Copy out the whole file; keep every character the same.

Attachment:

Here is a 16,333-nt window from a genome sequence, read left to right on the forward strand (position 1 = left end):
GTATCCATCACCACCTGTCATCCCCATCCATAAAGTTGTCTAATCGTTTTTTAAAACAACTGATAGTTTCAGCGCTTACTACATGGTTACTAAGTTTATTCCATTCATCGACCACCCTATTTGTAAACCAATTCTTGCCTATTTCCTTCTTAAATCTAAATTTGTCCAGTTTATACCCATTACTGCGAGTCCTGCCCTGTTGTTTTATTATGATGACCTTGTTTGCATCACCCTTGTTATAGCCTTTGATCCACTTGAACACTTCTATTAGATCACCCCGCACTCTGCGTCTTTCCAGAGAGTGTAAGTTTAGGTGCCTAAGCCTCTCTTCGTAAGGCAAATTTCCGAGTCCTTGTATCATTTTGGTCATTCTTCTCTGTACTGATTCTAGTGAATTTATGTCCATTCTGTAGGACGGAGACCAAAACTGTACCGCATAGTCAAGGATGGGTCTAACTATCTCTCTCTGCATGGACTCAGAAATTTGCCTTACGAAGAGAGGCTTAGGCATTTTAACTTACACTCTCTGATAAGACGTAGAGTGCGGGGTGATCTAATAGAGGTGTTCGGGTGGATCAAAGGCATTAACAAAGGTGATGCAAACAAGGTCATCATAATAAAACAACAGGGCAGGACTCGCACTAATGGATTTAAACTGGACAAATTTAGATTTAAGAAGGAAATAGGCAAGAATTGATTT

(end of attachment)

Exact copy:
Here is a 16,333-nt window from a genome sequence, read left to right on the forward strand (position 1 = left end):
GTATCCATCACCACCTGTCATCCCCATCCATAAAGTTGTCTAATCGTTTTTTAAAACAACTGATAGTTTCAGCGCTTACTACATGGTTACTAAGTTTATTCCATTCATCGACCACCCTATTTGTAAACCAATTCTTGCCTATTTCCTTCTTAAATCTAAATTTGTCCAGTTTATACCCATTACTGCGAGTCCTGCCCTGTTGTTTTATTATGATGACCTTGTTTGCATCACCCTTGTTATAGCCTTTGATCCACTTGAACACTTCTATTAGATCACCCCGCACTCTGCGTCTTTCCAGAGAGTGTAAGTTTAGGTGCCTAAGCCTCTCTTCGTAAGGCAAATTTCCGAGTCCTTGTATCATTTTGGTCATTCTTCTCTGTACTGATTCTAGTGAATTTATGTCCATTCTGTAGGACGGAGACCAAAACTGTACCGCATAGTCAAGGATGGGTCTAACTATCTCTCTCTGCATGGACTCAGAAATTTGCCTTACGAAGAGAGGCTTAGGCATTTTAACTTACACTCTCTGATAAGACGTAGAGTGCGGGGTGATCTAATAGAGGTGTTCGGGTGGATCAAAGGCATTAACAAAGGTGATGCAAACAAGGTCATCATAATAAAACAACAGGGCAGGACTCGCACTAATGGATTTAAACTGGACAAATTTAGATTTAAGAAGGAAATAGGCAAGAATTGATTT